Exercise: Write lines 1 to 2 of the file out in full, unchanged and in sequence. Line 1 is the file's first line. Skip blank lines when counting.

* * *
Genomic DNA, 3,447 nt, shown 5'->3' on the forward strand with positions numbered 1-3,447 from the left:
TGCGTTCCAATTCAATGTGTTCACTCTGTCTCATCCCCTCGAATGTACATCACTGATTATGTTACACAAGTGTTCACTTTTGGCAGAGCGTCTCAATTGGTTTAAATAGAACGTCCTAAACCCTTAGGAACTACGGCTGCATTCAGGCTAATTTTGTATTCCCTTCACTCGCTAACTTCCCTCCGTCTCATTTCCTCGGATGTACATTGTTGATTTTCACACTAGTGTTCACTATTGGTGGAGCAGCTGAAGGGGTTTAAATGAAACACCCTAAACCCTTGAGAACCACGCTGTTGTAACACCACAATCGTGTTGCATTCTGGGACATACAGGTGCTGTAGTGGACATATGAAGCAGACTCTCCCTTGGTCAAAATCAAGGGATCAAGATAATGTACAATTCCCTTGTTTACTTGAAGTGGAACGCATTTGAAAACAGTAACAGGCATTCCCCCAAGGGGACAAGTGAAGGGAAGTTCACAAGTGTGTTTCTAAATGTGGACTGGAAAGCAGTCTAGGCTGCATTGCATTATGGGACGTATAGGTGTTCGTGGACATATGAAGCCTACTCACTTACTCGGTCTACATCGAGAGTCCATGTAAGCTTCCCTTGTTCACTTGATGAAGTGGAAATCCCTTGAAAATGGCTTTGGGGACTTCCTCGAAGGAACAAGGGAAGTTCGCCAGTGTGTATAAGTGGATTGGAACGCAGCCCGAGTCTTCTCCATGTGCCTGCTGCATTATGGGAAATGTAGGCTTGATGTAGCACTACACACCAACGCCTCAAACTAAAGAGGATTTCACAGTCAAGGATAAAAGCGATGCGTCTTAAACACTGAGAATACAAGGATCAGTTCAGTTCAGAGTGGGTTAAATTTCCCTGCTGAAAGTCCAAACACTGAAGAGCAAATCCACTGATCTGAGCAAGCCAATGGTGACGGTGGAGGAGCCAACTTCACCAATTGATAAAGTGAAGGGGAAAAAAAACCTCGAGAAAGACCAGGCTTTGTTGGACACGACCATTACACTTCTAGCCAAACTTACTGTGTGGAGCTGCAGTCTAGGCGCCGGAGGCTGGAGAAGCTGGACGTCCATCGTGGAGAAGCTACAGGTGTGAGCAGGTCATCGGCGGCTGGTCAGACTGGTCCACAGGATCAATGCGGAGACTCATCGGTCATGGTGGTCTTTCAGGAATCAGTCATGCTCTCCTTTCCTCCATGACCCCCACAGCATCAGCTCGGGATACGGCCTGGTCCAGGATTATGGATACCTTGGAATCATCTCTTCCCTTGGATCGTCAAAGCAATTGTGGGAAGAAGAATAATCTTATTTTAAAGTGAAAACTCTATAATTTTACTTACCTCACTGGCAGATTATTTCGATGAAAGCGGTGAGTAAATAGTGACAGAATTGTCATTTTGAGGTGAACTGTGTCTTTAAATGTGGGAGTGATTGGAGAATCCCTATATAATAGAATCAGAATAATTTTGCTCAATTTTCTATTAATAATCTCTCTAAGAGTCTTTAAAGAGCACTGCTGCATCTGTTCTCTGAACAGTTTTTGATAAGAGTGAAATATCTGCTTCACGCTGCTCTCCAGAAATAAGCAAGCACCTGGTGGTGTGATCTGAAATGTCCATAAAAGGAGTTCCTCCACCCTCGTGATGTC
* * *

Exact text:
Genomic DNA, 3,447 nt, shown 5'->3' on the forward strand with positions numbered 1-3,447 from the left:
TGCGTTCCAATTCAATGTGTTCACTCTGTCTCATCCCCTCGAATGTACATCACTGATTATGTTACACAAGTGTTCACTTTTGGCAGAGCGTCTCAATTGGTTTAAATAGAACGTCCTAAACCCTTAGGAACTACGGCTGCATTCAGGCTAATTTTGTATTCCCTTCACTCGCTAACTTCCCTCCGTCTCATTTCCTCGGATGTACATTGTTGATTTTCACACTAGTGTTCACTATTGGTGGAGCAGCTGAAGGGGTTTAAATGAAACACCCTAAACCCTTGAGAACCACGCTGTTGTAACACCACAATCGTGTTGCATTCTGGGACATACAGGTGCTGTAGTGGACATATGAAGCAGACTCTCCCTTGGTCAAAATCAAGGGATCAAGATAATGTACAATTCCCTTGTTTACTTGAAGTGGAACGCATTTGAAAACAGTAACAGGCATTCCCCCAAGGGGACAAGTGAAGGGAAGTTCACAAGTGTGTTTCTAAATGTGGACTGGAAAGCAGTCTAGGCTGCATTGCATTATGGGACGTATAGGTGTTCGTGGACATATGAAGCCTACTCACTTACTCGGTCTACATCGAGAGTCCATGTAAGCTTCCCTTGTTCACTTGATGAAGTGGAAATCCCTTGAAAATGGCTTTGGGGACTTCCTCGAAGGAACAAGGGAAGTTCGCCAGTGTGTATAAGTGGATTGGAACGCAGCCCGAGTCTTCTCCATGTGCCTGCTGCATTATGGGAAATGTAGGCTTGATGTAGCACTACACACCAACGCCTCAAACTAAAGAGGATTTCACAGTCAAGGATAAAAGCGATGCGTCTTAAACACTGAGAATACAAGGATCAGTTCAGTTCAGAGTGGGTTAAATTTCCCTGCTGAAAGTCCAAACACTGAAGAGCAAATCCACTGATCTGAGCAAGCCAATGGTGACGGTGGAGGAGCCAACTTCACCAATTGATAAAGTGAAGGGGAAAAAAAACCTCGAGAAAGACCAGGCTTTGTTGGACACGACCATTACACTTCTAGCCAAACTTACTGTGTGGAGCTGCAGTCTAGGCGCCGGAGGCTGGAGAAGCTGGACGTCCATCGTGGAGAAGCTACAGGTGTGAGCAGGTCATCGGCGGCTGGTCAGACTGGTCCACAGGATCAATGCGGAGACTCATCGGTCATGGTGGTCTTTCAGGAATCAGTCATGCTCTCCTTTCCTCCATGACCCCCACAGCATCAGCTCGGGATACGGCCTGGTCCAGGATTATGGATACCTTGGAATCATCTCTTCCCTTGGATCGTCAAAGCAATTGTGGGAAGAAGAATAATCTTATTTTAAAGTGAAAACTCTATAATTTTACTTACCTCACTGGCAGATTATTTCGATGAAAGCGGTGAGTAAATAGTGACAGAATTGTCATTTTGAGGTGAACTGTGTCTTTAAATGTGGGAGTGATTGGAGAATCCCTATATAATAGAATCAGAATAATTTTGCTCAATTTTCTATTAATAATCTCTCTAAGAGTCTTTAAAGAGCACTGCTGCATCTGTTCTCTGAACAGTTTTTGATAAGAGTGAAATATCTGCTTCACGCTGCTCTCCAGAAATAAGCAAGCACCTGGTGGTGTGATCTGAAATGTCCATAAAAGGAGTTCCTCCACCCTCGTGATGTC